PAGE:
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BEST WAY TO UPDATE BIOS?

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November 14, 2007 4:09:04 PM

I'm setting up my new system now, and will update bios a bit latter once I get word from you guys....which is the best way to update the bios? I know that some auto-updaters by mobo makers are messed upped, some bios's updates are bad as well...

I need advice so I don't make a critical mistake....thanks

More about : update bios

November 14, 2007 4:31:43 PM

It really depends on the manufacturer, using an old school floppy has never failed me. Sometimes the actual program under windows is fine too.
November 14, 2007 4:35:11 PM

Ive had good luck with the autoupdater applications.
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November 14, 2007 4:40:47 PM

Asus actually warns customers against the auto updater program on their forums. But that is for the P5W DH Deluxe. Don't know about the other boards.The stiffy drive way works fine.
November 14, 2007 8:05:28 PM

I own Asus P5B and P5K boards ... to update them i use the EzyFlash util in the bios. If you have the updated bios on a USB key it detects them, you need only point it to the right file and bobs your uncle
a b V Motherboard
November 14, 2007 8:44:37 PM

Unless you need to update BIOS to solve a specific problem, don't do it. Most BIOS updates are either bug fixes, or to update component compatibility(ie, new processors, etc...) If your computer boots up and runs fine, leave it alone.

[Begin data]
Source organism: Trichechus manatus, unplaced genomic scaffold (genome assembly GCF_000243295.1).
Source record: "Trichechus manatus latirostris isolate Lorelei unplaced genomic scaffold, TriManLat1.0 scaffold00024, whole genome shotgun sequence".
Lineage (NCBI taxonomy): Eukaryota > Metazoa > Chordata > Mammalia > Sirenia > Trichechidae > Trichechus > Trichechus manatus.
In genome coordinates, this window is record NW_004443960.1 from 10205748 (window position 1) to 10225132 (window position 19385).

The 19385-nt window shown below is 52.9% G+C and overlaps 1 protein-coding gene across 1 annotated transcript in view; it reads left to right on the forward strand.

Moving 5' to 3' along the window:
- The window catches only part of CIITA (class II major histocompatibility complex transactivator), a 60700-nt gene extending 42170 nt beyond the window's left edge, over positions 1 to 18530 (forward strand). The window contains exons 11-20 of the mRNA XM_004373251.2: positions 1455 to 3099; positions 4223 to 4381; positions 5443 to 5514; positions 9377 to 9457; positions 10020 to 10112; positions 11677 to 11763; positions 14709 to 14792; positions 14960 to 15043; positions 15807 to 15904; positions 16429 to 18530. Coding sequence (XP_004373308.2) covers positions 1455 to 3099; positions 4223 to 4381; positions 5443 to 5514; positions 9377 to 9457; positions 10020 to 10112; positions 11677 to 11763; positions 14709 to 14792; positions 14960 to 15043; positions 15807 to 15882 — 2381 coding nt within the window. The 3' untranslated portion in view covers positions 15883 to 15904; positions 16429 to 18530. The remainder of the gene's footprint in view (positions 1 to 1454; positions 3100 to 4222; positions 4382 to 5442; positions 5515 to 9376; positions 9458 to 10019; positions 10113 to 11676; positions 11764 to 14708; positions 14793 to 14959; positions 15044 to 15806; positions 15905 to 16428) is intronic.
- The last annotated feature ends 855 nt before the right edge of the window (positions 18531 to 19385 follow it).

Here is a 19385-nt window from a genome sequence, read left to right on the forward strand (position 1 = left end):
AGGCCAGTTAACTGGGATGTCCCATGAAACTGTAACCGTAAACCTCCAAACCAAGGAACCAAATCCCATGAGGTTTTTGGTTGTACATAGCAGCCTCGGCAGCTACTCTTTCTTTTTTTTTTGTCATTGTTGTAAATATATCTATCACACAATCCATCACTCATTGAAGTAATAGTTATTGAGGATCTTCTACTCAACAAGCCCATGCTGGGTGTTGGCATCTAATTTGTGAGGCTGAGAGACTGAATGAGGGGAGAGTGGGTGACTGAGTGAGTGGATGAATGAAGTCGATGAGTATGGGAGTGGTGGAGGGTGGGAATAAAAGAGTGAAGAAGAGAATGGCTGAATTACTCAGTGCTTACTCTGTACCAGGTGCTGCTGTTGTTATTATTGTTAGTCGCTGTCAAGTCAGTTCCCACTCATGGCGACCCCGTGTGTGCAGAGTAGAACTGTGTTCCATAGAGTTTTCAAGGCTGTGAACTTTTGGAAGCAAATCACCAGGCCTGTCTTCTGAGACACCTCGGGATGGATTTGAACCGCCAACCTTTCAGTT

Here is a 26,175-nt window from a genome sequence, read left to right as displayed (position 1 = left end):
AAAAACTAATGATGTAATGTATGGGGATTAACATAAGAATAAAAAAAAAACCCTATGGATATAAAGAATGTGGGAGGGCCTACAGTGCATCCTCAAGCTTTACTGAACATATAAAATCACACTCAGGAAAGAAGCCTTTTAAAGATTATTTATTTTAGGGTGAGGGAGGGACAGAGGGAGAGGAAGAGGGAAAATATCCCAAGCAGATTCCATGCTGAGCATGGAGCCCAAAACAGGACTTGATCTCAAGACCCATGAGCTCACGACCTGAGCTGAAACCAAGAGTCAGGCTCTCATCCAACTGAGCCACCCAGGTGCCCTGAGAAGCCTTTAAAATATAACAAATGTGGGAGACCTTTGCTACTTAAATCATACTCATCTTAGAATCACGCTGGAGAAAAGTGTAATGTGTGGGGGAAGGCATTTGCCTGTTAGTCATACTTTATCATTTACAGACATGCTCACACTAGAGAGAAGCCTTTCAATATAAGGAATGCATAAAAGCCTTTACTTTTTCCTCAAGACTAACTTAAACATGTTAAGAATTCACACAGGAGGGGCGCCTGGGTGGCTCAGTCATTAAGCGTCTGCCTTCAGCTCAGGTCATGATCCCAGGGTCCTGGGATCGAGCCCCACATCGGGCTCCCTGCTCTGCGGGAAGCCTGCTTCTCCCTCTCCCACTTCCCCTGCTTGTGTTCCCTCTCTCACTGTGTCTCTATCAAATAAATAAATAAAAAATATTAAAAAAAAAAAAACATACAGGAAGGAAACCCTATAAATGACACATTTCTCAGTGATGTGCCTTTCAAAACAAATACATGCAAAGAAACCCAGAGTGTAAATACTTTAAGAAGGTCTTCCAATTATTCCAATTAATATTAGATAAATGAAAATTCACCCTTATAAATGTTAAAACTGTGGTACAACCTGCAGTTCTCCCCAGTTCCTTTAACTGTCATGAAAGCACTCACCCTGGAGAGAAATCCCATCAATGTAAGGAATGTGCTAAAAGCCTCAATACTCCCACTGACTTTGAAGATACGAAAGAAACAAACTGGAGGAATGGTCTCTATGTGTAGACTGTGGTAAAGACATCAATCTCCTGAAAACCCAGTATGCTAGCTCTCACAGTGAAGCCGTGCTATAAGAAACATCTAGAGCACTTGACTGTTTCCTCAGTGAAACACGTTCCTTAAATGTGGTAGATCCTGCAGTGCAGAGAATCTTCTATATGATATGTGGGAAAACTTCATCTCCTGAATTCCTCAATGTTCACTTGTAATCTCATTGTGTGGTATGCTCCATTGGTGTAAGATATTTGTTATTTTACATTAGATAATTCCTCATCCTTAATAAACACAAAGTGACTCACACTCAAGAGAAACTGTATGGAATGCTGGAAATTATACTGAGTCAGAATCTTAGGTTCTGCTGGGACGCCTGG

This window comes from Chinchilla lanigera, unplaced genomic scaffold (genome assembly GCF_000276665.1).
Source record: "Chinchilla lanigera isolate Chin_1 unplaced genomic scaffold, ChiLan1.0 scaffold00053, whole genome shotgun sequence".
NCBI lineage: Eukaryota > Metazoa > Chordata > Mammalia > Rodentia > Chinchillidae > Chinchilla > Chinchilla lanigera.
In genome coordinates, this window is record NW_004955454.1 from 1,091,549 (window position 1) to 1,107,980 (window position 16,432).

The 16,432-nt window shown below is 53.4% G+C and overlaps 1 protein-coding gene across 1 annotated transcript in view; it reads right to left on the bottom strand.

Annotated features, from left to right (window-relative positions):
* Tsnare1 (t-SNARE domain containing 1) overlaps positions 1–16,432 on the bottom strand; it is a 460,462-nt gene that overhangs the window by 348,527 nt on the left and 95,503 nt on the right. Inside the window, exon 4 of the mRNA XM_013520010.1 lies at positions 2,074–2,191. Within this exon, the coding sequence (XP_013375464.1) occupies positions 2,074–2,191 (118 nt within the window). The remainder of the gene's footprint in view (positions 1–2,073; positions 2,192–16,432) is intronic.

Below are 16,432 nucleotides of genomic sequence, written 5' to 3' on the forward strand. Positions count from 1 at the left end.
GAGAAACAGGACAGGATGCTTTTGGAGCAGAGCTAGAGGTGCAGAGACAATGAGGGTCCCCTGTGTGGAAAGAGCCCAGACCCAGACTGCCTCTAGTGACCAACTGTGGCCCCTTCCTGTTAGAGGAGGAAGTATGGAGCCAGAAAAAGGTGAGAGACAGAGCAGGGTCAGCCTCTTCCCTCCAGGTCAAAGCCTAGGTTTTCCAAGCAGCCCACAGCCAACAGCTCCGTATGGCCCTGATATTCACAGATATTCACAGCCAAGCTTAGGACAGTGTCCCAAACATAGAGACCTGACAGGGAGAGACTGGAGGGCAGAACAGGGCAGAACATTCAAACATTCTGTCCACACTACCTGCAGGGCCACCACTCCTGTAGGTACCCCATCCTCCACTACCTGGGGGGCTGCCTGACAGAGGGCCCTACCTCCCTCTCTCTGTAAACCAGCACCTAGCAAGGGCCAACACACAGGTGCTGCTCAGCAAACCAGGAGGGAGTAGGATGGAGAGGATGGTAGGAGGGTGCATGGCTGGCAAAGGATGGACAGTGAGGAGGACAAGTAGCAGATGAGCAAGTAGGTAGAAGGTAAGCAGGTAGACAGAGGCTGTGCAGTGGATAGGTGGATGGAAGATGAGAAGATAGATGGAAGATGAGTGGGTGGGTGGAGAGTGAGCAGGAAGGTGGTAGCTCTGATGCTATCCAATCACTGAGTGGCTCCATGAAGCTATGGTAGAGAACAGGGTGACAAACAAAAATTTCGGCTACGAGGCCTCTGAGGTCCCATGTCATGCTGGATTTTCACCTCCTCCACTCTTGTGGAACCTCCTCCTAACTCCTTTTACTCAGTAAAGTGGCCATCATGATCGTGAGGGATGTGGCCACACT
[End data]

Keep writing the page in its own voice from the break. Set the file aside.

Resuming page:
November 18, 2007 6:27:46 AM

If u have a jump drive, check if ur mobo supports "Q-Flash". It's very easy, and it was convenient for me since I don't use a floppy drive.

You just download the BIOS.
Extract in on you drive.
Hit <End> key, and you're in.
November 18, 2007 7:07:02 AM

Asus says, "Please note, BIOS update is only recommended when experiencing technical difficulties with your system, And is not recommended to be performed regularly.

Moreover, due to the nature of BIOS update, there is certain level of dangers involved. BIOS update must be performed with extreme caution . During BIOS update process, your system must be maintained without interference or power loss to prevent unexpected damage.